Select Page
Read time: 14 min

The Book in 10 Words or Less: Leadership is about the team, not the leader.

New to StoryShots? Download our top-ranking free app to access the PDF/ePub, free audiobook and animated summary of Leadership Strategy and Tactics.

Comment below or tweet to us if you have any feedback.

In this text shot, we’ll explore 5 of the best ideas from Jocko Willink’s new book, Leadership Strategy and Tactics. 

  1. Extreme Ownership
  2. Take Care of Your People with Discipline
  3. Fundamental Rules for Succeeding as a Leader

Jocko Willink was a Navy SEAL for 20 years, rising through the ranks to become the commander of Task Unit Bruiser―the most decorated Special Operations Unit of the Iraq War. In Leadership Strategy and Tactics, he shares tons of great lessons about leadership by telling stories of when he was in the Navy. Jocko is an incredibly inspiring and humble guy, and I heartily recommend this book to you if you want to become a better leader – of your business, your family, yourself, your team

“It’s all on you, but not about you.”

— Jocko Willink


Learn the fundamentals of leadership. If you’re going to be an effective leader, you need to realize that leadership is a skill. Then you need to gather the basic building blocks that will help you master it. This book is a great way to do that. 

Get past your ego and think about your team. One of the biggest pitfalls of leadership is to try to control others with a sense of “I’m in charge here, so people will do as I say!” The quote above communicates this very clearly: The result of the mission or project is all on you – you are responsible for producing results – but it’s not about you – you need to work together as a team, and everyone deserves credit and respect from doing their part. 

Enjoy inspiring stories from an accomplished Navy SEAL. As a man who has written several bestselling books and lived these ideas through his own experience, Jocko brings incredibly simple and powerful stories to illustrate what he teaches. Not only will this book be an instructional read for you; it will also be enjoyable! 

Without any further ado, let’s jump into the first big idea: 


This is actually the title of one of Jocko’s bestselling books. Extreme Ownership means taking absolute responsibility, no matter the situation. You never blame others when things go wrong; you don’t blame your team; you realize that every single problem has its root in you and what you do. You don’t expect your subordinates to take responsibility; you always place it on yourself. You don’t let your ego get in the way of solving problems.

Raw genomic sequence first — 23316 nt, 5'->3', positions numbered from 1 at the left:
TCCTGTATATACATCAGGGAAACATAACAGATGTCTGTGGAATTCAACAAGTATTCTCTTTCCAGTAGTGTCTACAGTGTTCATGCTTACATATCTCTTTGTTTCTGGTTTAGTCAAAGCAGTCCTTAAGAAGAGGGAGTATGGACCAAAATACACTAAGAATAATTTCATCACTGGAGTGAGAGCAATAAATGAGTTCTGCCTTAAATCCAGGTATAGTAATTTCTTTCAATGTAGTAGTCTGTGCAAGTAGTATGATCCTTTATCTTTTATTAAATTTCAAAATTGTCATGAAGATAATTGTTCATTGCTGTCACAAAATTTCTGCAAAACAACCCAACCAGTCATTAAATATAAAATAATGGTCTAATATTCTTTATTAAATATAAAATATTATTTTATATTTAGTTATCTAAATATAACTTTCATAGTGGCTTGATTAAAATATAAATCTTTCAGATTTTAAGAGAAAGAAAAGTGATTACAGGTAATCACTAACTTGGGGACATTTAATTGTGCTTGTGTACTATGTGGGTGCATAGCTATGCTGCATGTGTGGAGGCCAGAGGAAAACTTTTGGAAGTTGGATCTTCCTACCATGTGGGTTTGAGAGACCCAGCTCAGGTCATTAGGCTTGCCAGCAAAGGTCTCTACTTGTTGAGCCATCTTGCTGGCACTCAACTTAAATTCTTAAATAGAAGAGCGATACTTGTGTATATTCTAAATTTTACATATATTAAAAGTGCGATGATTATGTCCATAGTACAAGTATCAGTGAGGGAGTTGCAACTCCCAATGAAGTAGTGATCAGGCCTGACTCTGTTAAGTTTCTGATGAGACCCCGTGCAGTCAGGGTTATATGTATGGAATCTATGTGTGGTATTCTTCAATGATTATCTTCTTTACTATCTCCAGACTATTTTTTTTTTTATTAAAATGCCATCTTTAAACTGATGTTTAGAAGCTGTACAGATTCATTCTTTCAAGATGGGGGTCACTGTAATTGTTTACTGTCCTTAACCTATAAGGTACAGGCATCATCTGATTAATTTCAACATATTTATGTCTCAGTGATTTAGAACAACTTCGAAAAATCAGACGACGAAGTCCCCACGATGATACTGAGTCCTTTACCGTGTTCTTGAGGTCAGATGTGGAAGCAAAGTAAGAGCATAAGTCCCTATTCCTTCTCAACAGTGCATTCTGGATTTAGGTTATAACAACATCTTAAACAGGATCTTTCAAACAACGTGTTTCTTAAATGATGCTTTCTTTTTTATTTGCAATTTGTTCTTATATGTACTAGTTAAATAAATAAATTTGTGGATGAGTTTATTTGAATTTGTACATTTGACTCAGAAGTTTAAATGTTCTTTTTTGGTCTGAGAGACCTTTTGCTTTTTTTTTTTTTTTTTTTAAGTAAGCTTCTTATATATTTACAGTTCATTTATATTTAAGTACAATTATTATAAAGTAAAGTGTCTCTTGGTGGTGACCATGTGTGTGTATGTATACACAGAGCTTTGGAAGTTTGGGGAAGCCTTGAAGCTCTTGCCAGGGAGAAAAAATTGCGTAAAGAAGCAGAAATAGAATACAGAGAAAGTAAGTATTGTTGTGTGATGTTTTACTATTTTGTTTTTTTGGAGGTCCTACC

Stephen Covey calls this “inside-out vs. outside-in thinking” in The 7 Habits of Highly Effective People, where he says: 

“’Inside-out’ means to start first with self; even more fundamentally, to start with the most inside part of self—with your paradigms, your character, and your motives.”

– Stephen Covey

It says if you want to have a happy marriage, be the kind of person who generates positive energy and sidesteps negative energy rather than empowering it. … If you want to have more freedom, more latitude in your job, be a more responsible, a more helpful, a more contributing employee. If you want to be trusted, be trustworthy. …

… in all of my experience, I have never seen lasting solutions to problems, lasting happiness and success, that came from the outside in.

What I have seen result from the outside paradigm is unhappy people who feel victimized and immobilized, who focus on the weaknesses of other people and the circumstances they feel are responsible for their own stagnant situation.”

Looking at problems from the inside out means you take full responsibility to solve them; looking at them from the outside-in means you play the victim and blame everything and everyone but you. 

Jack Canfield, one of America’s top success coaches, echoes the same wisdom in The Success Principles, where he talks about taking 100% responsibility:

“One of the most pervasive myths in the American culture today is that we are entitled to a great life–that somehow, somewhere, someone (certainly not us) is responsible for filling our lives with continual happiness, exciting career options, nurturing family time, and blissful personal relationships simply because we exist.”